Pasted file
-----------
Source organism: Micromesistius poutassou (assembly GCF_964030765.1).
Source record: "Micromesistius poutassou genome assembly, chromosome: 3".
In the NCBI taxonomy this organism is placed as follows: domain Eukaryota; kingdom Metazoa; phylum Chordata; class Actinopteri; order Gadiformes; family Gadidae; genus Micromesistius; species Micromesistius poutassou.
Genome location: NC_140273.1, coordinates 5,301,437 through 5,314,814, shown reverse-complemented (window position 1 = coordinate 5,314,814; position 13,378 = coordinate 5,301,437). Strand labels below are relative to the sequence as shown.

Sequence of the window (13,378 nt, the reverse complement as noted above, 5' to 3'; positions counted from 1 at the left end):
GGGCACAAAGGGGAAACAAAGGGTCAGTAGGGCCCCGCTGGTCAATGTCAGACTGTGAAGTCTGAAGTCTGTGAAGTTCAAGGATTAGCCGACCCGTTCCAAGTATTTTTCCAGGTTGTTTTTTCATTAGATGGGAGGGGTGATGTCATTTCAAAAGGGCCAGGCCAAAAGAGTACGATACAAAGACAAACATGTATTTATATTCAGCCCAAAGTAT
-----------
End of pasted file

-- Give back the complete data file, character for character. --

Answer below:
Source organism: Micromesistius poutassou (assembly GCF_964030765.1).
Source record: "Micromesistius poutassou genome assembly, chromosome: 3".
In the NCBI taxonomy this organism is placed as follows: domain Eukaryota; kingdom Metazoa; phylum Chordata; class Actinopteri; order Gadiformes; family Gadidae; genus Micromesistius; species Micromesistius poutassou.
Genome location: NC_140273.1, coordinates 5,301,437 through 5,314,814, shown reverse-complemented (window position 1 = coordinate 5,314,814; position 13,378 = coordinate 5,301,437). Strand labels below are relative to the sequence as shown.

Sequence of the window (13,378 nt, the reverse complement as noted above, 5' to 3'; positions counted from 1 at the left end):
GGGCACAAAGGGGAAACAAAGGGTCAGTAGGGCCCCGCTGGTCAATGTCAGACTGTGAAGTCTGAAGTCTGTGAAGTTCAAGGATTAGCCGACCCGTTCCAAGTATTTTTCCAGGTTGTTTTTTCATTAGATGGGAGGGGTGATGTCATTTCAAAAGGGCCAGGCCAAAAGAGTACGATACAAAGACAAACATGTATTTATATTCAGCCCAAAGTAT